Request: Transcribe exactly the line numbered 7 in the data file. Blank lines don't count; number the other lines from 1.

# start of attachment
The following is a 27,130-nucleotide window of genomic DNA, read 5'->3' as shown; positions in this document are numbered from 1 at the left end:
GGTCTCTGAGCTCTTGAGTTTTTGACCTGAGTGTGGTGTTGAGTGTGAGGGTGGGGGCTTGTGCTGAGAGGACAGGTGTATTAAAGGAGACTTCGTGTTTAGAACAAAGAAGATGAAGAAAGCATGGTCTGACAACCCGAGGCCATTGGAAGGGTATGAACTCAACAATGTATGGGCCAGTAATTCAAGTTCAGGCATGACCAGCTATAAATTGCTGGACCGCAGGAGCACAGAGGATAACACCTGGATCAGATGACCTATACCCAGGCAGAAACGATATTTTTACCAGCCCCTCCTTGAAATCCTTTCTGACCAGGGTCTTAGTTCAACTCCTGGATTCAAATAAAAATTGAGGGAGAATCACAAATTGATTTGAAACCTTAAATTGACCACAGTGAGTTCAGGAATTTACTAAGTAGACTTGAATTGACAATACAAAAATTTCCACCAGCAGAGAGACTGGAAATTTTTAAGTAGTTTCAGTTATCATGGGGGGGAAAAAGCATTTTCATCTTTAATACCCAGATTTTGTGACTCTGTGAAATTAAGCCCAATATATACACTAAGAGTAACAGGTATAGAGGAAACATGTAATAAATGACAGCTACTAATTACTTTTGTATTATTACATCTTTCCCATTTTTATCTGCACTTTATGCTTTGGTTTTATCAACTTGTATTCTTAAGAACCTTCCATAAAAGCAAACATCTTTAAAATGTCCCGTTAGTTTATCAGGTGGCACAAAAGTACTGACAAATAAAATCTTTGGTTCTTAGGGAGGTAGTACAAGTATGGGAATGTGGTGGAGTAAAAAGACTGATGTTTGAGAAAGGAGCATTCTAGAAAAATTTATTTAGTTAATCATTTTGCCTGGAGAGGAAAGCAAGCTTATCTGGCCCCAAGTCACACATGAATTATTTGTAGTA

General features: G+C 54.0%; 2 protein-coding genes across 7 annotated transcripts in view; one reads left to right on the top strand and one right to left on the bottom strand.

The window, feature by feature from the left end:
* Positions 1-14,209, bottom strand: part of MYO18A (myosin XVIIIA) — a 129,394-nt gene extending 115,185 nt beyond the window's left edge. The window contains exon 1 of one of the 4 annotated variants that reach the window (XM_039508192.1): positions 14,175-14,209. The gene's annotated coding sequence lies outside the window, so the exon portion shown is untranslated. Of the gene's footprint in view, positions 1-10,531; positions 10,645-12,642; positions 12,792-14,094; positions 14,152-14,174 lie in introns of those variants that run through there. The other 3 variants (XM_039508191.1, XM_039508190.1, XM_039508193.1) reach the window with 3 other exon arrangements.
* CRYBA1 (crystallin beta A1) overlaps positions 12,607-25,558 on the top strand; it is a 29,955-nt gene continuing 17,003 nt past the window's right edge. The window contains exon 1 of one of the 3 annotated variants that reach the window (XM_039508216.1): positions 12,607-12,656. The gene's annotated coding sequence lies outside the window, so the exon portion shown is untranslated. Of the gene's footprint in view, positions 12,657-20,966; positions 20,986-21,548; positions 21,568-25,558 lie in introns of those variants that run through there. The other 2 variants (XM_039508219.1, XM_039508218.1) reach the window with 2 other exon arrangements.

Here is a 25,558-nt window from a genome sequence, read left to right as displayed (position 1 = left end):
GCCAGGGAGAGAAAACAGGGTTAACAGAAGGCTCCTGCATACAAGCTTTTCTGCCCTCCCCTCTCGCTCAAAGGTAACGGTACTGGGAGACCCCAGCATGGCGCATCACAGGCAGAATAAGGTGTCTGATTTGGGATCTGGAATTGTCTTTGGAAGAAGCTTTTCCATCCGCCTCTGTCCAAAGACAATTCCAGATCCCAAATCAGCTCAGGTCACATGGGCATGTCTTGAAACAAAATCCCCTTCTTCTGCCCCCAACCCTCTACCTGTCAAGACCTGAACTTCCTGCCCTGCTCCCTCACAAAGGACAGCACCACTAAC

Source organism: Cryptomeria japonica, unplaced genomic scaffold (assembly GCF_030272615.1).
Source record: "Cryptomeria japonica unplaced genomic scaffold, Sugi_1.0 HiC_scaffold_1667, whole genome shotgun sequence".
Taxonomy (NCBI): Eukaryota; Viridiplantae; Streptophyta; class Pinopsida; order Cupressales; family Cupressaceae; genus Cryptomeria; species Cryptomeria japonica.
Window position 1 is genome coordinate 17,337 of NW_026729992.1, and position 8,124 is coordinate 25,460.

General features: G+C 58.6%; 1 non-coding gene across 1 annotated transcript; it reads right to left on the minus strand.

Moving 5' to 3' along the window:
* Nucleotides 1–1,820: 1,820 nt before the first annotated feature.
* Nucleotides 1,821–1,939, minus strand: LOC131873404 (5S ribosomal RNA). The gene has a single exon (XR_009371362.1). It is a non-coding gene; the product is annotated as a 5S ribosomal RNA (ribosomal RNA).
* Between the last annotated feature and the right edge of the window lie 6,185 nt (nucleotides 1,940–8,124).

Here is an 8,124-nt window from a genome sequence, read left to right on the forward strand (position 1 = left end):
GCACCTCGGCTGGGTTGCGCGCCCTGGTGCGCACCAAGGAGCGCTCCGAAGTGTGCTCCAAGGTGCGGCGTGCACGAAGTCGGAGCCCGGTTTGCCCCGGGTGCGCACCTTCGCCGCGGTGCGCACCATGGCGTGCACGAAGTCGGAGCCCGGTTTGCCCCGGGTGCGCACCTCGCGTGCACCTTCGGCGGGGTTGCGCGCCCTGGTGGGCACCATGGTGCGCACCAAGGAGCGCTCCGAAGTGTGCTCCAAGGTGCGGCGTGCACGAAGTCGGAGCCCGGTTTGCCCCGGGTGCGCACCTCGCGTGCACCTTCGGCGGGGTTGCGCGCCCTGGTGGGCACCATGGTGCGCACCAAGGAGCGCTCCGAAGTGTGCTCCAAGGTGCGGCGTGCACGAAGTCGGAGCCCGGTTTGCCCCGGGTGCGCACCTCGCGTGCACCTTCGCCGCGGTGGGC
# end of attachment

Here is a 25,558-nt window from a genome sequence, read left to right as displayed (position 1 = left end):